This week, my brother made me ecstatic when he quoted me from a day of tremendous significance for him some twenty-one years ago.  He had come to my (now late) husband and me to share that he was gay and about to come out to the family.  He expressed concern about how life would go for him and I said (as he quoted me back to me), “Your life will be wonderful because it will be honest.”  In response to my brother’s concerns about how the family would take his news, my husband—without hesitation—said, “If there is anyone who doesn’t support you or brings negative energy, just let them step-aside.“ Twenty one years later my brother is successful in every respect and a genuinely happily married man and sharing with me the maxims that made such a difference to him as he navigated the unchartered waters of the last two, very significant decades.  I am so grateful I said what I said.  I didn’t just think it.  I said it out loud.  I spoke and he heard me.  That is effective communication.  And it made a difference for someone I love.

Given my work on the quotations anthology, the irony is not lost on me that two giants – Dr. Seuss and Bernard Baruch – have both had the following words attributed to them: “Be who you are and say what you feel, because those who mind don’t matter and those who matter don’t mind.”  I will continue my professional due diligence and get to rightful source of that sage phrase, but here, first, I note that my late husband’s expression of that axiom is what made an indelible and pivotal impact on my brother’s personal journey.  That’s a legacy.  That’s the kind us muggles can leave so they remember us, so they quote us, and so they feel confidently connected to the journey larger than their own – while we are here and then when we are gone.

Lisa Bernard is editing an anthology of quotations, proverbs and aphorisms for Cue Card Communications ( and wants to know, “What quotation, adage or proverb speaks to you?” 

Viva Voce! Liberation at Last from the Tedium of Your “Written” Work

Did you schedule your Viva Voce?   Got your date?   Great!   Now let’s stop worrying and start talking.   Yep.  In the first post on Viva Voce I proffered the notion that you “write” your thesis for the “experts” but “tell” the story of your journey to “all.”  Writing and speaking are two distinct media—one written, one oral.   So let’s start talking – literally.  Take out your mobile phone and select a recording app.  Now go ahead, speak up.   I know you feel self-conscious and you likely don’t appreciate the sound of your own voice.  That’s unfortunate, but neither an excuse nor an obstacle to skillful preparation of your Viva and that begins with “talking up” the story of your thesis and getting it recorded.   You are converting here from scientist to storyteller, researcher to narrator.   And you know how powerful a narrator can be.  Think Morgan Freeman in The Shawshank Redemption and March of the Penguins.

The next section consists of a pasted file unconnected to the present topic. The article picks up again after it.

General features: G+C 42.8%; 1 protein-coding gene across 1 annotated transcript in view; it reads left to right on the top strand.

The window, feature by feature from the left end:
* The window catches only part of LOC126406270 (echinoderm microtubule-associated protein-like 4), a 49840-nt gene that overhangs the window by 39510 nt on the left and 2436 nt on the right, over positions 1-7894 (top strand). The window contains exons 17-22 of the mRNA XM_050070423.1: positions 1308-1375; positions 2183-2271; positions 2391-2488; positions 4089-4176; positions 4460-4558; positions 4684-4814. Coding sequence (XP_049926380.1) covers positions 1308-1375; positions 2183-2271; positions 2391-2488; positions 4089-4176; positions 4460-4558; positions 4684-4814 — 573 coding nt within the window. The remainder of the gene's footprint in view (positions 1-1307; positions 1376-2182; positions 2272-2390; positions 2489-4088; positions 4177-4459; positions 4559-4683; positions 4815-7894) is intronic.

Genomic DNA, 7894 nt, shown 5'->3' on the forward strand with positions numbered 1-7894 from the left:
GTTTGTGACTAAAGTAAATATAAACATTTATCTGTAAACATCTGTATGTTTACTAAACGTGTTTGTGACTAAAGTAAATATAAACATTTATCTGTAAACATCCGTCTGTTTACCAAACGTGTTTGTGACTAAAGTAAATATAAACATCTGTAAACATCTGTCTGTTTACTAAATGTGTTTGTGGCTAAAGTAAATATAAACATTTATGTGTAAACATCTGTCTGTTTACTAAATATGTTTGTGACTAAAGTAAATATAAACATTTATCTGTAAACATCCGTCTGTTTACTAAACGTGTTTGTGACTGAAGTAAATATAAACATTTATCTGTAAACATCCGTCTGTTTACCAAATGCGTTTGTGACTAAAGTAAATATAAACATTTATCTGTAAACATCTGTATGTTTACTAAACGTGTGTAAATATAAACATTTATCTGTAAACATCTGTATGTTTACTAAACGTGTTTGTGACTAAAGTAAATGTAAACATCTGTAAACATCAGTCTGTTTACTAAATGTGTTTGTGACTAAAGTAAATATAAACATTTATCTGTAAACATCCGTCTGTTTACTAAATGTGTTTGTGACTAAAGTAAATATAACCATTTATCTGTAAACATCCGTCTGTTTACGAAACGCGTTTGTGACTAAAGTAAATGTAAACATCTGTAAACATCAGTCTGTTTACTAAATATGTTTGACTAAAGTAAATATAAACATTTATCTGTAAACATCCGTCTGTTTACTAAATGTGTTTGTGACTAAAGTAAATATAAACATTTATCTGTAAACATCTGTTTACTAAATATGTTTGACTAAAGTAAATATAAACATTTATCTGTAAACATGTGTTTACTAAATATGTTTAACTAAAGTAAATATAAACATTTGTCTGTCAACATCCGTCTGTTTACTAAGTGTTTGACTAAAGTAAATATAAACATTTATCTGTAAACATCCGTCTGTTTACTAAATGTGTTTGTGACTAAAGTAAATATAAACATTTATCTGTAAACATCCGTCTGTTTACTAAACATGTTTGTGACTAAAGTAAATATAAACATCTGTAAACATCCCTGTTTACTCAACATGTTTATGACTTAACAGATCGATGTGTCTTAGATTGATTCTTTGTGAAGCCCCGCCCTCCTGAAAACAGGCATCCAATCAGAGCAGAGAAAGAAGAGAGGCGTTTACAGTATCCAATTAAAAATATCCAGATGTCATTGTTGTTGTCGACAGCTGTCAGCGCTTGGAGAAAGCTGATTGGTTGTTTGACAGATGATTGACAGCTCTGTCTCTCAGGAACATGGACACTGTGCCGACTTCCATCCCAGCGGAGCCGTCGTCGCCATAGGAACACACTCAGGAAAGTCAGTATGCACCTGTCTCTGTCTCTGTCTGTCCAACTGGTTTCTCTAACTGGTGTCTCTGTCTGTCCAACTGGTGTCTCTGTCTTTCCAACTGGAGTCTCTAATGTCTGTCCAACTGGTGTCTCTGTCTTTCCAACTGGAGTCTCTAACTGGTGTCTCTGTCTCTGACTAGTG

Start Talking and Taping.   You may feel some anxiety about this.  That’s normal.  It was Sally Ride who said, “When you’re getting ready to launch into space, you’re sitting on a big explosion waiting to happen.”  You are about to be launched into your liberation from the tedium and intensity of your highly sophisticated research and writing and you can sense it.  You have license now to exhale and simply tell the story.   Where to begin?   Start with an Introduction, an orientation of about six sentences to acquaint the listener with this project.   And be bold in this Introduction.   State clearly who you are and the title of your work.  Share your motivations for your research.   Credit the people whose work inspired you in the first place.   Be gracious.   Speak about those who guided you along the way.  Thank them for their roles and contributions to your progress and ideas.   Begin the story about the day you realized what you would explore for your thesis.   Remember that exciting moment?   Describe it with enthusiasm.   Outline the plot.   Name the characters involved in addition to you.   Provide just enough detail to make it clear why this line of inquiry had your name on it.

Next, share your Methodology.    Make a clear affirmation describing your approach.   Elaborate a bit, but use your judgment about just how much more you need to tell people given that there will be a Q&A session during which you can provide more information and details if listeners want them.

Then it’s on to the fun stuff – your Results.   State your findings in language that non-experts can absorb.  Sounding like Sheldon Cooper won’t help and sounding like the guy or gal next door goes a very long way when the community already knows you’re smart.   And don’t skimp on the humor.   Most projects have bumps and bad days and setbacks that are comical in retrospect.  Don’t be shy about sharing these vignettes as they are humanizing and make your message more memorable.   Here, too, elaborate on your findings – again, using your judgment as to how much more to share as the Q&A provides time for elaboration.

Finally, bring your listeners to the end of your “story.”  Resolve the plot.   Summarize.   Put your hard work into perspective and among the works that define your field.   Take your earned place in your discipline.   Consider that your thesis is like the first book in your trilogy.